Inside Rensselaer
Student Scheduler Software Created

Students at universities around the country are in the midst of a frenzy to register for courses to take next semester. For undergraduates, this process can include a puzzling array of lab sections, elaborate prerequisites, tight timeframes before a popular course is filled, and the strong desire not to get up for an 8 a.m. class every morning. Students and staff at Rensselaer have come together to develop an open source software called the Rensselaer Open Course Scheduler that will help students more easily plan their upcoming semester.

Because the software is also open source, the developers would like other universities to benefit from their programming and use the code that they have written for Rensselaer.

“The Institute really needed software that would help our students, particularly freshmen and sophomores who often have many course sections to choose from, better plan for the registration process,” said Registrar Sharon Kunkel. “We looked for commercial software to do this job, but none of them exactly fit our needs. The new scheduler is truly a collaboration that can quickly respond to student needs and provides frequent updates to the course catalog as courses open and close.”

The scheduler was developed by a collaborative mix of students, faculty, staff, and even alumni at Rensselaer. Students from the Rensselaer honor society Upsilon Pi Epsilon (UPE), as well as faculty and students involved in the Center for Open Source, worked with staff from the Division of the Chief Information Officer (DotCIO) and the Office of the Registrar to develop the application.

The new application replaces the “unofficial” Rensselaer scheduler that was developed by a Rensselaer alumnus and widely used for years by Rensselaer students.

“The previous scheduler wasn’t updated as quickly as students needed. By the time it was updated, a course may have already been closed,” said one of the main student developers and UPE member Evan Patton. “We wanted to see if we could work with the university to get something that responded more quickly to the needs of students.”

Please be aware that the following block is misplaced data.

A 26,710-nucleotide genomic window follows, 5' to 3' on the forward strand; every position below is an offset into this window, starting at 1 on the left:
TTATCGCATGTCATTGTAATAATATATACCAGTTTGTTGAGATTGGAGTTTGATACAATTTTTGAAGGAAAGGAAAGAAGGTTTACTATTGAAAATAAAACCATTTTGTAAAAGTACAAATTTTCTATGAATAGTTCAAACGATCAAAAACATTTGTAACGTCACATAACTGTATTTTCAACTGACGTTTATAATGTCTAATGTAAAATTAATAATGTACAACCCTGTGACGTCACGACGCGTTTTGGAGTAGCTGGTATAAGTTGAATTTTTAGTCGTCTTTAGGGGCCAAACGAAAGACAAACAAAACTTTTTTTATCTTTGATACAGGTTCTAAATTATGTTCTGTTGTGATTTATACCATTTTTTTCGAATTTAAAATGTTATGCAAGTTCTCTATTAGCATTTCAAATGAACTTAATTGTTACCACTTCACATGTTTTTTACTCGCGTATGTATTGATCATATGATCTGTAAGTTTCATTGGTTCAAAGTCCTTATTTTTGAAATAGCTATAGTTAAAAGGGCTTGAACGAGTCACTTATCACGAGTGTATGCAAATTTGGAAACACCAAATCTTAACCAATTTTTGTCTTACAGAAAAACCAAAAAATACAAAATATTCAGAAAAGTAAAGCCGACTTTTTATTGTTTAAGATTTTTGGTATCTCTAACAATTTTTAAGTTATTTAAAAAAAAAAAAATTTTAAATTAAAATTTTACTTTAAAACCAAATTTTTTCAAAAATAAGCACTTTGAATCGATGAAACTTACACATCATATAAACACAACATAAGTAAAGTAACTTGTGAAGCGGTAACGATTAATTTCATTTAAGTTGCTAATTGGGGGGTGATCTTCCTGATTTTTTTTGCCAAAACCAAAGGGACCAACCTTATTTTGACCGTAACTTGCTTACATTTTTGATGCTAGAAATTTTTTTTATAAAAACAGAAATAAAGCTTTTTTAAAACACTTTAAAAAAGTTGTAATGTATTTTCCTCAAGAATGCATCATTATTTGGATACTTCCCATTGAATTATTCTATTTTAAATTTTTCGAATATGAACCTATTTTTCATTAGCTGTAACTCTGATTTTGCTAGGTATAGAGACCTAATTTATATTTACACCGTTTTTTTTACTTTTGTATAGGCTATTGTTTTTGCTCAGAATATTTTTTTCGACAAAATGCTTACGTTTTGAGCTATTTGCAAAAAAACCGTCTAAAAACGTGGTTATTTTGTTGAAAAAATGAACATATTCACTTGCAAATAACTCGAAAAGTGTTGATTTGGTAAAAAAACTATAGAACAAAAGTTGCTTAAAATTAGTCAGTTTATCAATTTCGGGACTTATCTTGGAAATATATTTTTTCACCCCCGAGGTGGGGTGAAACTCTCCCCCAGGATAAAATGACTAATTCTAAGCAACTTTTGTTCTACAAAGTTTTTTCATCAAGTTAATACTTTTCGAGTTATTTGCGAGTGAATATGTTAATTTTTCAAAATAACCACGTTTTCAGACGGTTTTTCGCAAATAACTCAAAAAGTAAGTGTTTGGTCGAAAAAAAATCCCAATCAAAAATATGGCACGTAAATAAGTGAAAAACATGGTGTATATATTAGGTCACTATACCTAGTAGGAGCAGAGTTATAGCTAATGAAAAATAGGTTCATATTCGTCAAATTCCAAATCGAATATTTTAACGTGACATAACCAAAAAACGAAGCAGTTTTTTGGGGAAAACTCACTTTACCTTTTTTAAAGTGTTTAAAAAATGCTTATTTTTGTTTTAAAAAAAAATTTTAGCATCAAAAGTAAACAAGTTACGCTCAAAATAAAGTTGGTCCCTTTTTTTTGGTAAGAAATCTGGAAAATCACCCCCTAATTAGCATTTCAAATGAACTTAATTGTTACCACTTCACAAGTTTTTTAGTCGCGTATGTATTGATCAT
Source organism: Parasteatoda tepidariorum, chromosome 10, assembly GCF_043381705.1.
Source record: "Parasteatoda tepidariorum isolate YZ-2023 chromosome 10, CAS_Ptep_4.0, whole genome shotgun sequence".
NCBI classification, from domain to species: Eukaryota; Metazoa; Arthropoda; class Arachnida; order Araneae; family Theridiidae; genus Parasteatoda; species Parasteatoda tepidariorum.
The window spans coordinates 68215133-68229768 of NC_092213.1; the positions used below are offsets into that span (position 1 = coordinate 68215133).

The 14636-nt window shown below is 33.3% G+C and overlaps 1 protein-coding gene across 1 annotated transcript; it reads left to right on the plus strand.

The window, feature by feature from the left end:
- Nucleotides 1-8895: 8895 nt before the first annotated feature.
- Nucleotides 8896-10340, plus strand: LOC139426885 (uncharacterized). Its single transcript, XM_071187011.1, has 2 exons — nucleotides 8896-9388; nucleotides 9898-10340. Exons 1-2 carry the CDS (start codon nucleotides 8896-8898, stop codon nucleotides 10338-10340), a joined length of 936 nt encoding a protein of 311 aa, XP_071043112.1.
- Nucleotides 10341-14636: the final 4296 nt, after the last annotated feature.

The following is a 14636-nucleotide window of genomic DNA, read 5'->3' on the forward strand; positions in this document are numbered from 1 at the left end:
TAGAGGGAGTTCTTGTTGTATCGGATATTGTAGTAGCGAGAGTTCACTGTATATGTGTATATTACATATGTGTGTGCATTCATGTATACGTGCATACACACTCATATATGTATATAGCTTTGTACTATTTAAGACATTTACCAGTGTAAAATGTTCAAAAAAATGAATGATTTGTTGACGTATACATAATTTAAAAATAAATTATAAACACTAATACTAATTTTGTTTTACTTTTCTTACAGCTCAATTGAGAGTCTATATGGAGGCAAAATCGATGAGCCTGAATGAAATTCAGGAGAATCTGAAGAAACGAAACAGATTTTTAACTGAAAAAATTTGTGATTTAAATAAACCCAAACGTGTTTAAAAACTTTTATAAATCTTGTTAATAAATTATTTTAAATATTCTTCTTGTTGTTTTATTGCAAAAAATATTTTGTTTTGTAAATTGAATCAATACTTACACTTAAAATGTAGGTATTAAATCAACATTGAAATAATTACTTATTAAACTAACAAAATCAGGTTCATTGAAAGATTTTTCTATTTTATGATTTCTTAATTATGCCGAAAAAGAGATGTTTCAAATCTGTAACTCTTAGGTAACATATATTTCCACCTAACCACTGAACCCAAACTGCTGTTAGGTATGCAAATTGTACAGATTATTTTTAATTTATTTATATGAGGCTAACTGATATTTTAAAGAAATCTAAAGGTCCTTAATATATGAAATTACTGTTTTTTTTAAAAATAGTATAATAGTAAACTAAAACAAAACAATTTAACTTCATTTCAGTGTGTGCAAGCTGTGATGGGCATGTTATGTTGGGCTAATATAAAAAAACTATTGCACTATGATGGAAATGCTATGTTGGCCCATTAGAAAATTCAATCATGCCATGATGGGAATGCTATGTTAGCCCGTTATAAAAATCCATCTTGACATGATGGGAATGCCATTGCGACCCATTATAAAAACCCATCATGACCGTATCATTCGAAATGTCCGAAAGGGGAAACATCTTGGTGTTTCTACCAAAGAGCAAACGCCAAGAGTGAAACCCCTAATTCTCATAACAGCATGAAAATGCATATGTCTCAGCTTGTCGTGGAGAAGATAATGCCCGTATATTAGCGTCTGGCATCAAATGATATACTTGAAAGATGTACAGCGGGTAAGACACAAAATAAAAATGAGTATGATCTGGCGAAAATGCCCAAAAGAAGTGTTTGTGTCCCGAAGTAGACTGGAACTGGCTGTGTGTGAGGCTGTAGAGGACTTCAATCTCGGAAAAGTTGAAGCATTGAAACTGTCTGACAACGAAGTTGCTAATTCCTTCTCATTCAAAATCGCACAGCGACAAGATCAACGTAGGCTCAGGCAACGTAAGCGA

What the group created was a website application that pulls course timing directly from the Rensselaer course catalog. The information is updated every five minutes, providing up-to-date information to students looking to track how courses are filling up or see if new seats or classes have been added. Students select the courses, sections, and professors they would like for the upcoming semester and can then generate a color-coded schedule to see what a week in their next semester will look like — a virtual day planner. Students can also reserve blocks of time on the proposed schedule to show where they need to avoid scheduling course work for athletics practice, study time, or some well-deserved sleeping in.

Kunkel noted that academic counselors are already utilizing the application in advising sessions with students. “Our advisers have started to use the scheduler to help students who are having trouble with time management or major requirements during advising sessions,” Kunkel said. “They log on to the system and help the student better plan for a manageable next semester. Having the visual aid can really help some students.”

In the future, they are looking at ways for students to be able to export their schedules to their main online calendars. They are also looking into ways for students to import other schedules such as athletics practices and ways for students to share course timing with each other or with parents.

Because the software is also open source, the developers would like other universities to benefit from their programming and use the code that they have written for Rensselaer. The developers have already been approached by several other universities looking for similar scheduling software for their students.

“One of our duties as champions for Rensselaer is to promote the excellent work of our faculty, staff, and students, and spread the Rensselaer name. Projects such as this make it easy, serving not only our own campus but potentially the larger higher education community,” said Arlen Johnson, senior web producer in DotCIO. “From the beginning, the team has been easy to work with and receptive to input; I’d like to see more projects of this kind.”

Students can access the system with their Rensselaer log in information at

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Inside Rensselaer
Volume 5, Number 7, April 15, 2011
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